• Citizens Information – the Citizens Information website has a great section on consumer protection which gives good overview of consumer rights, consumer complaints, pricing, and product safety and labelling. It also has a pretty comprehensive section on travel and your consumer rights in relation to package holidays, air passenger rights, and airline liability among other things. There are many centres dotted around the country where Citizens Information Officers can help advise and refer you if needed. Alternatively you can contact the Citizens Information phone service on 0761 074000 (Monday to Friday 9am to 8pm).


Don’t give up the fight – other redress options are available

So you’ve scoured the internet for information, phoned and emailed everyone imagineable to find out about your rights. You may not have got the response from the trader you wanted, or maybe no response at all, or you want to handle the complaint yourself but need a simple procedure to do this. If you feel you have a legitimate complaint under EU and national consumer legislation then there are other options available that will help you keep on fighting the good fight.

Online Dispute Resolution (ODR)

The Online Dispute Resolution platform, developed by the European Commission, offers a single point of entry that allows EU consumers and traders to settle their disputes for both domestic and cross-border online purchases. Essentially you can handle the complaint yourself by going on the platform and lodging the complaint. The trader would then be notified. You are both then given 30 days to agree on a third party independent dispute resolution body. Once agreement on this has been reached the complaint is then sent to the dispute resolution body who has 90 days to find a solution. If a solution is found then you and the trader are informed. You will find more information about ODR here.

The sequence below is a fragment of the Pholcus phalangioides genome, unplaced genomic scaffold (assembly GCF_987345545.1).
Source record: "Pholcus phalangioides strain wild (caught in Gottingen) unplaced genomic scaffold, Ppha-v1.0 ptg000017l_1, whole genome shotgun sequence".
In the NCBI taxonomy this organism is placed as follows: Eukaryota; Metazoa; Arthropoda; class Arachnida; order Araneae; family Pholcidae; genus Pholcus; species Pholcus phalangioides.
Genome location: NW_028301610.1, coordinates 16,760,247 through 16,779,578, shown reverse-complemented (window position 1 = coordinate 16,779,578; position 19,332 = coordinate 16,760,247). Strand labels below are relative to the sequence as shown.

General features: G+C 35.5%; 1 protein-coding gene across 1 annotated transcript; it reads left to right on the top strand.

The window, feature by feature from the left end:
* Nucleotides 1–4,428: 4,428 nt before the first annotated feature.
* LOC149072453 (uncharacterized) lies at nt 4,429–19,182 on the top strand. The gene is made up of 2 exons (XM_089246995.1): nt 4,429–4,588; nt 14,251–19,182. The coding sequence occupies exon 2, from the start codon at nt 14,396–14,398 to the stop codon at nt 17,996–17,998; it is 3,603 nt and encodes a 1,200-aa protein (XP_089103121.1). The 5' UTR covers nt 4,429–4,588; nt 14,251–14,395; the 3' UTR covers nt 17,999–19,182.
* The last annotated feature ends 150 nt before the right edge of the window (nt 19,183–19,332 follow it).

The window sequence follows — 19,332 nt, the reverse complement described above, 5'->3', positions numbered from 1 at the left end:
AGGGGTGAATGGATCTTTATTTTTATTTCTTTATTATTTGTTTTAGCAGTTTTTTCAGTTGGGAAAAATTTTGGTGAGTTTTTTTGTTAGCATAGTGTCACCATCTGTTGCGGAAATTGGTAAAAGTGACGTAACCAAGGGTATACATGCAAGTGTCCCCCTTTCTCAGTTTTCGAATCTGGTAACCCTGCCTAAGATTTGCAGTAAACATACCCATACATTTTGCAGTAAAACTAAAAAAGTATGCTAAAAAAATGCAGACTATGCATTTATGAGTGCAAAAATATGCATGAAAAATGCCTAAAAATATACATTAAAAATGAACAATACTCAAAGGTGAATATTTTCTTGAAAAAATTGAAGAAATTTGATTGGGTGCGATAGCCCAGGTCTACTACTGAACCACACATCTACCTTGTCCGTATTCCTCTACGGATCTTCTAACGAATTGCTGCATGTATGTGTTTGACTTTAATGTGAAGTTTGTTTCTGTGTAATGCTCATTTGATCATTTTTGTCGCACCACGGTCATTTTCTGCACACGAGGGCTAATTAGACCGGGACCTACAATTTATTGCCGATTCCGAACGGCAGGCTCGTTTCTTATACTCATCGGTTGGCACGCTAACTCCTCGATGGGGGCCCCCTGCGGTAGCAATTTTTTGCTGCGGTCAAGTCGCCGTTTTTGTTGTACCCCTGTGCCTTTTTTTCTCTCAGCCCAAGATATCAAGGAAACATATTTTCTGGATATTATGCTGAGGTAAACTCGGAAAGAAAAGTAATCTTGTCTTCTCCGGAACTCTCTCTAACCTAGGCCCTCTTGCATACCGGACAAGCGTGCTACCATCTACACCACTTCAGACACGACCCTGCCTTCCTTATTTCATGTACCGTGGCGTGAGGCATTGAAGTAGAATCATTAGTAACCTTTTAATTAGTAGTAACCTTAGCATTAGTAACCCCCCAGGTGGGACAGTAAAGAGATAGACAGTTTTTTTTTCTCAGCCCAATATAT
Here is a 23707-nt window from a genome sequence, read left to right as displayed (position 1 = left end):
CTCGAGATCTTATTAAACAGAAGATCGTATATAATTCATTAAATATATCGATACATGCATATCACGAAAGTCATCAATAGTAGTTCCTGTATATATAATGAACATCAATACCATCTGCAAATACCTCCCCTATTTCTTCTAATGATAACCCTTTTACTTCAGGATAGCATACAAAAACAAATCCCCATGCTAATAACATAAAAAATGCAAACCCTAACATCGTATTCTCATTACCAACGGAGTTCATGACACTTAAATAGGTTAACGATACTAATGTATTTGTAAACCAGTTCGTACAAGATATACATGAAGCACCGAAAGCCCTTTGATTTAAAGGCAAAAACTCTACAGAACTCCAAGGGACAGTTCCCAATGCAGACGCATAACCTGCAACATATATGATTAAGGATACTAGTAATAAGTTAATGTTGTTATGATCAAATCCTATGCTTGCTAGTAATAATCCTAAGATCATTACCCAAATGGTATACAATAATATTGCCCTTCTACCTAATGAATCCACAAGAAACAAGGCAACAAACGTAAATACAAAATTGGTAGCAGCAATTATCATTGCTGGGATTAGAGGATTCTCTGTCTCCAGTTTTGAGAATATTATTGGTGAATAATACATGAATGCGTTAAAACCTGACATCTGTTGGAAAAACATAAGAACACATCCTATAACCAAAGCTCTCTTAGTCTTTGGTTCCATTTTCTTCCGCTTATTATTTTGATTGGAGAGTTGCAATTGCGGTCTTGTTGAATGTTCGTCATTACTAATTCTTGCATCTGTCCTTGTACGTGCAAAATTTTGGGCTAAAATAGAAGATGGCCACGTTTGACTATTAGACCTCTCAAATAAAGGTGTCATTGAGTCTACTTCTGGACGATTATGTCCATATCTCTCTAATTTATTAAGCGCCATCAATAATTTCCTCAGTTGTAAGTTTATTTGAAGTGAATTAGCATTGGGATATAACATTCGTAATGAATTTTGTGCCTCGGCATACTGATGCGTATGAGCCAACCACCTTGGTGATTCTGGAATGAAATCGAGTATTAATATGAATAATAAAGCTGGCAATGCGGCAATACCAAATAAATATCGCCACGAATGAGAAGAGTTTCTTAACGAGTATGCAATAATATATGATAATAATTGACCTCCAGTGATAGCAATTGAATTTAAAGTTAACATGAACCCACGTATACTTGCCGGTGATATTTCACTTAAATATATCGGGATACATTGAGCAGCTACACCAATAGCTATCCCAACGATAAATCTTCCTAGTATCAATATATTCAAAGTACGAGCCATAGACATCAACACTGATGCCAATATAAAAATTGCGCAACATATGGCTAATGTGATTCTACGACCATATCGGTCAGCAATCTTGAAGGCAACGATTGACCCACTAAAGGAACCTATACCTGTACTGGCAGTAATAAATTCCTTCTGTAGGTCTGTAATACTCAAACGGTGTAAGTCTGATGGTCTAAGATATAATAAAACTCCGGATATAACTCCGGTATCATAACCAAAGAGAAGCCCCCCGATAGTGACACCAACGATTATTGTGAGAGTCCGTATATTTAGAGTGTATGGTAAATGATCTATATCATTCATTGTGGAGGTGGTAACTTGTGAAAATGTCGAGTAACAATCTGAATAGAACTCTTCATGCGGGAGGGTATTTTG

European Small Claims Procedure

If you’ve tried everything, including putting a complaint in writing to the trader and seeking the assistance of ECC Ireland, but the trader still hasn’t replied or the response has not been to your satisfaction then there is the European Small Claims Procedure.

This procedure is available to both consumers and traders allowing them to pursue cross-border claims within the national market (except Denmark). The procedure is quite simple and requires a consumer to fill out the ESCP form, pay a small fee of €25, and lodge it with the Registrar in your local district court office. As of July 14, 2017, the limit for claims increased from €2,000 to €5,000. The ECC Ireland press release explains more.

Help available for other complaints